Bitcoin-mining hackers hit government websites

Visiting public body domains could turn your computer into a cryptocurrency miner

Thousands of government websites have been hit by a cryptocurrency-mining hack, forcing them to run scripts that make visitors use their computer power to mine cryptocurrencies like Bitcoin, Litecoin, Ethereum and others.

These aren't insignificant sites either. In the UK, the Information Commissioner's Office and the Student Loan Company have both been affected, with the General Medical Council and NHS Inform also found running the script. In the US, the Indiana Government and the US courts system were also discovered to be running the crypto jacking script.

The mining script comes from Coinhive, a company that claims its product can help you "monetise your site visitors" by sucking their CPU power and using it to mine cryptocurrencies. It's the same type of script found to be running in YouTube adverts earlier this year, as well as the likes of video streaming sites and torrent website The Pirate Bay.

Coinhive's script was able to run across all of these sites thanks to a piece of software called BrowseAloud. Embedded in all of the affected sites, TextHelp's BrowseAloud software offers accessibility services to those with visual or literacy impairments who are browsing the web. Sometime on Sunday, a third-party made modifications to BrowseAloud by adding the Coinhive mining software.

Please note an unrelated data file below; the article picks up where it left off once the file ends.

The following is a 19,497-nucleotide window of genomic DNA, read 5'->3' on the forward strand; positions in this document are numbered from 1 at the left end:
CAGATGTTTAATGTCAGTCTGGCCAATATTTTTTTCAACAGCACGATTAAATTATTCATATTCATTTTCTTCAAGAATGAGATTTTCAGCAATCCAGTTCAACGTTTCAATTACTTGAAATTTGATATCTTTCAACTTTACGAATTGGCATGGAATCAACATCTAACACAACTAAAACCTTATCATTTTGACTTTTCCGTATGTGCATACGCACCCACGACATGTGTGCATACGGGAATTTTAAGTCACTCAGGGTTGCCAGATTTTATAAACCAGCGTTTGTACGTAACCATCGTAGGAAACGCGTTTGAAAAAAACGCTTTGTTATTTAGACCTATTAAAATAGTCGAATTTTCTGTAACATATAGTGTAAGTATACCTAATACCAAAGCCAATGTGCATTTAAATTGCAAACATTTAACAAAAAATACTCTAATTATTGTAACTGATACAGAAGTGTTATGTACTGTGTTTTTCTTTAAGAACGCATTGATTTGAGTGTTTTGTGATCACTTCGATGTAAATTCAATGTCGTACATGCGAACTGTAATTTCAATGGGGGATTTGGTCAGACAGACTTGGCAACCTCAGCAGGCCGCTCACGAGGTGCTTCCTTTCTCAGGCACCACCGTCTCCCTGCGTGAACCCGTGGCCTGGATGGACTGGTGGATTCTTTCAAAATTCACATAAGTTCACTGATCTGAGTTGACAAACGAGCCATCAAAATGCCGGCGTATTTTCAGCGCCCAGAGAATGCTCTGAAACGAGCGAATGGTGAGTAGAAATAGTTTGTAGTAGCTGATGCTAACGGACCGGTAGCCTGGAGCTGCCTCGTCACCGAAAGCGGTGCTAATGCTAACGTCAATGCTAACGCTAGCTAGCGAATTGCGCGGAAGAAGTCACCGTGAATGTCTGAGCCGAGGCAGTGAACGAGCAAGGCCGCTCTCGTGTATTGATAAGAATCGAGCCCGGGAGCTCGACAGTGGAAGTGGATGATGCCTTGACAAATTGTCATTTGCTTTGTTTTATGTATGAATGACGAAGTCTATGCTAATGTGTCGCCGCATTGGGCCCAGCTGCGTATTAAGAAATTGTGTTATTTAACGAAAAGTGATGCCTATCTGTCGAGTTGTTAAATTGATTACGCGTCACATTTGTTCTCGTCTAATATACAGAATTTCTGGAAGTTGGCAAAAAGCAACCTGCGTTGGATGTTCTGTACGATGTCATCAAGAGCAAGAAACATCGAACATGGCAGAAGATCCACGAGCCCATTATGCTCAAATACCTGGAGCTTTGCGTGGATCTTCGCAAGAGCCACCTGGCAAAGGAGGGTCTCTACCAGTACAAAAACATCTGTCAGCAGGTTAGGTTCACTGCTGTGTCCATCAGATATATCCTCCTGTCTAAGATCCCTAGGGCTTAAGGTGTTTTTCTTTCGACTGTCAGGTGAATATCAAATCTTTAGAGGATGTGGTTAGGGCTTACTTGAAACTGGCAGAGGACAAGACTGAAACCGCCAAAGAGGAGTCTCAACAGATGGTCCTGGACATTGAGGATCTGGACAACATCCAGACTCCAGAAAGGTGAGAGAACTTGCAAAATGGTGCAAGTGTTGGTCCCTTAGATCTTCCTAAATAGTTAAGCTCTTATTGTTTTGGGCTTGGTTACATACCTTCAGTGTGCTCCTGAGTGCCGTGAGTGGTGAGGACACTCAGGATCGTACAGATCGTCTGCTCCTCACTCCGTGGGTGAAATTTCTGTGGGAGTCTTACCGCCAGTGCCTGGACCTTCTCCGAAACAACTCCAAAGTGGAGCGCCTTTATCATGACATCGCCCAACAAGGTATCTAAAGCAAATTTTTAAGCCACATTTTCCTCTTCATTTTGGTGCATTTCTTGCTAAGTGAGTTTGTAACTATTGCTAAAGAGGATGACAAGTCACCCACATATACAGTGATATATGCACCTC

Since news of the breach came to light TextHelp has withdrawn BrowseAloud while it resolves the problem.

The crypto-jacking script isn't particularly malicious. While it may utilise your computer's CPU power - and therefore slow your computer down - it won't capture sensitive information you may have entered on any of the government sites you've visited.

A spokesperson for the National Cyber Security Centre (NCSC) said: "NCSC technical experts are examining data involving incidents of malware being used to illegally mine cryptocurrency.

"The affected service has been taken offline, largely mitigating the issue. Government websites continue to operate securely. At this stage there is nothing to suggest that members of the public are at risk."

If you're worried about becoming a victim of crypto jacking, you can install a content blocker that'll scramble the script and flag the plugin. No Coin for Firefox, Chrome and Opera are your best bet. Interestingly, Opera comes with crypto jacking protections embedded into both its mobile and desktop iterations.

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